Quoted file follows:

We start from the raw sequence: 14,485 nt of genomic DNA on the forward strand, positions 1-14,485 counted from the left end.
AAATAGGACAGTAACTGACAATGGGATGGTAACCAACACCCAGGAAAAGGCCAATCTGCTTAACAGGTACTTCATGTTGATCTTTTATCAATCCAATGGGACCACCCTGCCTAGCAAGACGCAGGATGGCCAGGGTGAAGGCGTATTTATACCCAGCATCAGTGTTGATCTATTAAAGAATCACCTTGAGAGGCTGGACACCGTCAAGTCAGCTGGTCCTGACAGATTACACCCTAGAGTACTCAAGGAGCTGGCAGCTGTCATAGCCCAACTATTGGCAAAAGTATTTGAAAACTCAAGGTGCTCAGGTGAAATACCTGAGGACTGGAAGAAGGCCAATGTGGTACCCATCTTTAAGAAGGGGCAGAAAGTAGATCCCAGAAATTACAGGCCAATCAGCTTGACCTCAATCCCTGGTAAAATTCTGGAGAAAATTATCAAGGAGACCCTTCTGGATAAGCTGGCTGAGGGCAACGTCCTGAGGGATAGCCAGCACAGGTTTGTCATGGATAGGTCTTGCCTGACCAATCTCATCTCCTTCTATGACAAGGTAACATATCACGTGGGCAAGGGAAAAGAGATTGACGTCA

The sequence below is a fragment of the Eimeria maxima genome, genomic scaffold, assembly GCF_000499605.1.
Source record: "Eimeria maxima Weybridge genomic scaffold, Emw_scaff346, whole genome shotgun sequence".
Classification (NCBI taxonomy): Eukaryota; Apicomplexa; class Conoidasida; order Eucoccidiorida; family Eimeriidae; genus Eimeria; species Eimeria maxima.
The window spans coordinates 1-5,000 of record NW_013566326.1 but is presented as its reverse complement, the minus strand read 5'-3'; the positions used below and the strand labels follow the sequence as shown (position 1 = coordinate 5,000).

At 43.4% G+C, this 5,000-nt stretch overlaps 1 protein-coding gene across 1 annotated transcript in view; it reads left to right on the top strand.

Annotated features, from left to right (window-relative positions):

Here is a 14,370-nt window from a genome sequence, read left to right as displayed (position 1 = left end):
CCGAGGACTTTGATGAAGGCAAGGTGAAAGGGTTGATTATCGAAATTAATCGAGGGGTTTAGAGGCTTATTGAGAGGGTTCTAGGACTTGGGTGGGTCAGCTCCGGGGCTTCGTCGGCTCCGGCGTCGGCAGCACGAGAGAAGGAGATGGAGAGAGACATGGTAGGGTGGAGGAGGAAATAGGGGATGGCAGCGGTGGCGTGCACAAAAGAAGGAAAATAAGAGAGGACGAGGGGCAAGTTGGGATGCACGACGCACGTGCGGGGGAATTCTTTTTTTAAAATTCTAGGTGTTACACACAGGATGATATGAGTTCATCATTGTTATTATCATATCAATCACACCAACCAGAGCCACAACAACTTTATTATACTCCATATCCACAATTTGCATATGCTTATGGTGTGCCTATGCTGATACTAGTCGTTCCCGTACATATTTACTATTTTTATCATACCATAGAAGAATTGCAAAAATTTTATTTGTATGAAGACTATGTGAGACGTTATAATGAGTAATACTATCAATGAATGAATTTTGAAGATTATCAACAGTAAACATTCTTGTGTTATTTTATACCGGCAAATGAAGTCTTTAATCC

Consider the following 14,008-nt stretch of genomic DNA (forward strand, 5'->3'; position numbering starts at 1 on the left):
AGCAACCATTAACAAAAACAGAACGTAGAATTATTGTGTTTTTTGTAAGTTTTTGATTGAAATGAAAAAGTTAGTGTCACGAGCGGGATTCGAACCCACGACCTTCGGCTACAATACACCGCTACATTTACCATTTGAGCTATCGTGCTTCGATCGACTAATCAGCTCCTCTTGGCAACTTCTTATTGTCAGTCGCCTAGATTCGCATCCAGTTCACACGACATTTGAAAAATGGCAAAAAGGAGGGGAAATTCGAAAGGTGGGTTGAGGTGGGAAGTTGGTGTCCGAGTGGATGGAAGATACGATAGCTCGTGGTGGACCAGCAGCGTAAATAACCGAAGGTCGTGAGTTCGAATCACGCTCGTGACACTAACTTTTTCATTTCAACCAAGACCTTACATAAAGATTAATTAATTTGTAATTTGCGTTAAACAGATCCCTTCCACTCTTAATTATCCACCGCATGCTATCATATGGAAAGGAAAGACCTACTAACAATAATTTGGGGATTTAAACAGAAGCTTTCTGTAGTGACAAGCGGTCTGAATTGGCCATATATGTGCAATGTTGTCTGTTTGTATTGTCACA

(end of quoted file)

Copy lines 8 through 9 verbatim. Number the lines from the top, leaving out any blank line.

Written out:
Annotated features, from left to right (window-relative positions):

Here is a 14,370-nt window from a genome sequence, read left to right as displayed (position 1 = left end):